L– Part 2
ast edition we started the story of Ford’s Phase III GT-HO Falcon, the ill-fated Phase IV and the transition to the two-door. My business at the time, Road and Track, working with Waggot Engineering up in Sydney, was playing quite a big part in helping Ford with engines in the context of the new 1973 regulations, but I was doing a fair bit of other work for Henry as well.
Much of it centred on development for the twodoor Falcon, which was going to be homologated with disc brakes on the back – the first Falcon that had disc brakes as standard on the rear. It went through the range eventually, but the twodoor got discs as standard. That meant you could modify the brakes to put a racing brake on the back as well as the front.
Ford had a test car, an orange two-door, and Howard Marsden probably said, in his inimitable way, “Oh, I’ll have one of those!” But as soon as that happened the boys inevitably grabbed it and started doing work on it. By the time we ran at Sandown for the ManChamp round in September 1973, Ian ‘Pete’ Geoghegan co-drove this car with Bo Seton!
On the old Sandown circuit, where you went under the bridge, I came through, lap five or thereabouts… and there’s the orange two-door up on the bank, with a wheel gone and the disc brakes out there for all to see.
Pete had lost a wheel, and we soon found out why: it was the first one fitted with race-spec disc brakes on the rear; the boys at the workshop had to machine the rear axles to accommodate the brake set-up and one of the radii was too sharp, so it sheared off at that spot. It was a lesson learned, and I’ll never forget that orange car in all its glory up on the Sandown banking…
In his exclusive AMC column, the Ford legend gives us the good oil on the works Falcon two-doors in 1973 and the obstacles overcome.
In fact that orange two-door left us with quite a few tales to tell. I did lots of testing in it down at Calder and of course word gets around. David McKay, Australia’s first touring car champion and a well-known scribe in those days, was a good friend of mine, mainly because we looked after all the Ford press cars – and David’s mother’s! He came in one day and said, “Fred, this car you’re testing, I’d like to have a drive of it, I’d like to be the first journalist to drive it.” I said I would speak to HM and in the end it turned out quite strangely.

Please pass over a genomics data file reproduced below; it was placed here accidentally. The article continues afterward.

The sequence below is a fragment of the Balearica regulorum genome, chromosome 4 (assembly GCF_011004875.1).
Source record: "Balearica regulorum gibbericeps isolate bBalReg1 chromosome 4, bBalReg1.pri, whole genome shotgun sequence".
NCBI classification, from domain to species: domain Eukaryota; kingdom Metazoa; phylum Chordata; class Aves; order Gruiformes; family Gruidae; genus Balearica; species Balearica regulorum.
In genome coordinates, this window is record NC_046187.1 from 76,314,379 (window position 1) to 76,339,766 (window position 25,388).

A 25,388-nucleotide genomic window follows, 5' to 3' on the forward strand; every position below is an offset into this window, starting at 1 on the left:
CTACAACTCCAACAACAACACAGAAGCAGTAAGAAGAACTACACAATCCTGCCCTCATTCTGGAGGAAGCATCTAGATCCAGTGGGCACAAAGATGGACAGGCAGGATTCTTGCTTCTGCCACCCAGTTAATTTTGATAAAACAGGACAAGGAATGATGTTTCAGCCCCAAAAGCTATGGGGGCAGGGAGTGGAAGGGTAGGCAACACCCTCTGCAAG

David and I flew down to Melbourne and went out to Calder so he could have a run in the Ford, which was almost a secret car, so there was no publicity about it. “You should take me round,” said David. Then he drove – and timed himself with a stopwatch round his neck! Can you imagine that? I thought that was really unique. He said, “I’ll just get my watch,” and I wondered what he was on about! He had been timing me when I was blazing round in the car on my own to make sure everything was all right. There he was, across the start-finish line – ‘Click!’ on the watch, then when we came round, ‘Click!’ again on the watch. “Not too bad,” he said. From memory, he was about two seconds slower than I had been.
Our first race was in August 1973 at Adelaide International Raceway, the first round of the Manufacturers’ Championship. The best thing that happened to us, probably, was that it rained: we were quick anyway, but the big advantage we had was CAMS now allowed wider wheels so we could go to, say, Moffat’s TransAm-sized wheels on it. Allan had the contacts at Goodyear so we had the good Goodyears, so to speak. At AIR it rained, we used his wets off the Mustang and blitzed them. We qualified on the front row, Allan had an electrical problem and I won the race – the first win for the two-door. After that we ran the rest of the ManChamp in the two-door car.
Moving to Bathurst, that year I blew an engine at the top of the Mountain. I knew what the problem was, having been involved in the engine development, but getting that information through was no simple matter. When you blew up at Bathurst back then you didn’t get brought back to the pits, you were stuck. I was up at the top, just before Skyline, before there was any fencing there: you walk over and it’s just the edge.
So I walked from the top of the Mountain right down the centre of the Bathurst track right back to the pits. It took a bloody long time, I had blackberries in my race overalls, but I wanted to let them know what I thought the problem was and how we were going to fix it and keep going. I said, “HM, I think we’re revving them too high: we need to drop the revs back to 6500.”
We did – and Pete Geoghegan and Allan won the race. So it was worth the walk!
People laugh now, but back in the Phase III days you drove the car by the oil gauge: come into a corner, turn, the oil surge would go away, the pressure gauge would go to nought, so you would have to put your foot on the throttle and wait, wait until the oil pressure came back again. Tell people that now and they look at you as if you were mad, but that’s the way we used to drive the car back then.
When the two-door came out, it had a bigger sump but it wasn’t the fix. Howard’s idea was a pump at the front, outside the engine; it was like a rubber ducky thing with hoses. When the oil surged left or right it picked it up and pumped it back straight on top of the oil pump. It wasn’t a dry sump pump, which wasn’t allowed, but it was in the regulations – just!
Two more races, both in November, at Surfers Paradise and Phillip Island, and the works team was no more.